To say I was a bit taken back would be an understatement. His response came just moments after the ceremony. He did not think their marriage would last; turns out he was right. Within 2 years the couple had separated.

     In these early days of the twenty first century our adherence to the commitments we make are surely glancing at marginal. Businesses are ruled by the bottom line. Treaties are honoured, sort of. Government commitments are, well, tenuous. Everyone seems to be asking the same question— What’s in it for me?

     That doesn’t sit too well with me. My wife and I are coming up on our 50th Anniversary of marriage. Neither of us have ever asked that question. It’s always been What can I do for you? How can I help you fulfill your dreams? How can I encourage you in your walk of faith?

     There is a poem in the book of Psalms that starts with the dual questions— 

O Lord, who shall sojourn in your tent?

Who shall dwell on your Holy Hill?

[Psalm 15]

The poem goes on to answer it with a slew of brilliant admonitions. There is one answer I would like to draw attention to (verse 4)—

…who swears to his own hurt and does not change.

     Basically, you stick with the commitments you’ve made through good times and bad. Too many in our society simply drop their commitments when the going gets tough. Such wimpy fortitude will destroy marriages, break partnerships, and lead to wars. People will get hurt. People will be killed. Children will be shattered and scattered. That is the way of people who do not keep their commitments.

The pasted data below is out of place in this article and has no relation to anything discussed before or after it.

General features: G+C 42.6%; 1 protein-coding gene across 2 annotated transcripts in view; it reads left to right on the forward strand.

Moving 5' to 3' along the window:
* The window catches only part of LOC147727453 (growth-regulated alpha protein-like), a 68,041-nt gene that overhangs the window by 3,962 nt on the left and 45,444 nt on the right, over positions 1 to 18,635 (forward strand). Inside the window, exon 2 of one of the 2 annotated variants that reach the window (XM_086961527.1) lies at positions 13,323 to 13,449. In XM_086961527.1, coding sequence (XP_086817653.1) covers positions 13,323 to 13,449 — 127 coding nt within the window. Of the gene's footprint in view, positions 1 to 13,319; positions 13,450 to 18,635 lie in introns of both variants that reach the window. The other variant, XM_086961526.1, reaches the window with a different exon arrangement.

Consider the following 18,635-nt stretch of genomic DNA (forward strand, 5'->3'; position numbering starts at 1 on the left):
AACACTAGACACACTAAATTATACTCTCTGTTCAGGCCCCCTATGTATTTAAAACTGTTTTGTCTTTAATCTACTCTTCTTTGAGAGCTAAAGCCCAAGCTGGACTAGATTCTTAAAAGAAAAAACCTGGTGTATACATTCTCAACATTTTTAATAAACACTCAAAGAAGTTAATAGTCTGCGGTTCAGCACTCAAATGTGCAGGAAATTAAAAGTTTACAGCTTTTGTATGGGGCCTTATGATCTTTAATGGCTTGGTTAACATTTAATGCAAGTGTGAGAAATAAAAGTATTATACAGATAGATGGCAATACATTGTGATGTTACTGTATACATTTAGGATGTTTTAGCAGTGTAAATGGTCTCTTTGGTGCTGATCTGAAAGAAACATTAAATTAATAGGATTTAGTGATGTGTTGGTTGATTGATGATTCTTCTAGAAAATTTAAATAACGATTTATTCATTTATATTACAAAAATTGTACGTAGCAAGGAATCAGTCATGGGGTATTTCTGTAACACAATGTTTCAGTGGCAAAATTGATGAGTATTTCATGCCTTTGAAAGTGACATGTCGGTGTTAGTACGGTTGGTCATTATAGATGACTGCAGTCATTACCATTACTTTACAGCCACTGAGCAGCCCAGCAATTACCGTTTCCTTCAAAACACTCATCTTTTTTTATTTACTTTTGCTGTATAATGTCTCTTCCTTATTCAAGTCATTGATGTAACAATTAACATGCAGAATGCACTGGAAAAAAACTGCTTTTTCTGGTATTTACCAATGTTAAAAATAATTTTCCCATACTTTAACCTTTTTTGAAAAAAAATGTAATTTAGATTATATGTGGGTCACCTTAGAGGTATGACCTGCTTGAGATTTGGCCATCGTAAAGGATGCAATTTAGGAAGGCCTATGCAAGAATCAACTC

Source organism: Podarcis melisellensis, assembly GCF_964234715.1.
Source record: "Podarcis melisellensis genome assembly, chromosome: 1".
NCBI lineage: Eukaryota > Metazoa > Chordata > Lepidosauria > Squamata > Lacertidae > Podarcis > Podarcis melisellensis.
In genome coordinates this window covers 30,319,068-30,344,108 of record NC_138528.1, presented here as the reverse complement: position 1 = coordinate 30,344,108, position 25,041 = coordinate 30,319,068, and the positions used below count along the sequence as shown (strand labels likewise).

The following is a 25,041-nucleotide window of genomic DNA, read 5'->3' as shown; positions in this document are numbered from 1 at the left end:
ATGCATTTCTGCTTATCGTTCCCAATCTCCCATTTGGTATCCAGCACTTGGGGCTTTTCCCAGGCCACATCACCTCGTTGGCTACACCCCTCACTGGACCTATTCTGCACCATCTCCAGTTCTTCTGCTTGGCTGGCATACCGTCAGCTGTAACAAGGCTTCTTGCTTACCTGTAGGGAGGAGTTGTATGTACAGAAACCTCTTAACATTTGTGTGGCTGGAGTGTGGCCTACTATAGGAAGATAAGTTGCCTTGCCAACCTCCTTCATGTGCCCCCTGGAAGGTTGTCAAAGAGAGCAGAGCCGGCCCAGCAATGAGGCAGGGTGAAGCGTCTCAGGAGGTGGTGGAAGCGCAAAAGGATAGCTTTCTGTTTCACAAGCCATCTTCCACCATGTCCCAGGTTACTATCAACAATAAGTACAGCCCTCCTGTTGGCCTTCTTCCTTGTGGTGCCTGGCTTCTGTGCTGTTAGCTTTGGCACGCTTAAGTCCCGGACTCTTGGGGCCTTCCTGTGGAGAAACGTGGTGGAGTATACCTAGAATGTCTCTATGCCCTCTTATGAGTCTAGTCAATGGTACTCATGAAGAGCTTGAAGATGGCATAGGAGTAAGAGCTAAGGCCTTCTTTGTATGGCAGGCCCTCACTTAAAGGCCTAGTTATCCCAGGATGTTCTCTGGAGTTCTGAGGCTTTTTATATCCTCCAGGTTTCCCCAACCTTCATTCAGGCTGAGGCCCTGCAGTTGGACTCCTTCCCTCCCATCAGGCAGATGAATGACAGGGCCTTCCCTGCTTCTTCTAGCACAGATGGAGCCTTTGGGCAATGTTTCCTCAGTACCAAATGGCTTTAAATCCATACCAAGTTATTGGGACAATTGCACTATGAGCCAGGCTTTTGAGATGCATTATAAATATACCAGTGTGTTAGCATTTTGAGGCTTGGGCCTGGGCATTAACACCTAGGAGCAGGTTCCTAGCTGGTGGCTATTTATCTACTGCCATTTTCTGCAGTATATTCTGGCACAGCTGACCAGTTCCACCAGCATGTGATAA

What’s in it for me? is the major barrier to genuine commitments. Shouldn’t we rather be asking What can I do for you?

     KEEP YOUR COMMITMENTS!

Honor God, honor people, make a difference,

Gary

Dr. Gary Davis, President

NEXT— REGRETS

Challenging Challenges- Getting in the way of Yourself

    

    Far too often we get in the way of ourselves. Whether it be a big boisterous personality, a shy reticent more introverted one, or simply a bitter demeanor, our true passion in life is overshadowed by a persona other than who we truly are.

     Ask me how I know.

     The challenge for us is to become who we genuinely are both inside and outside. Not that we wear our hearts on our sleeves, but that there is generally a match between what people see is what they get.

     Let me explain. For most of my youth I huddled alone in our basement building models of the military industrial complex of WWII. I preferred being alone. Then, during the 2nd half of my sophomore year of college, shortly following my conversion to Christianity, my personality totally flipped. I became a total flamboyant extrovert. It was weird. Most of my friends thought I had gone completely berserk.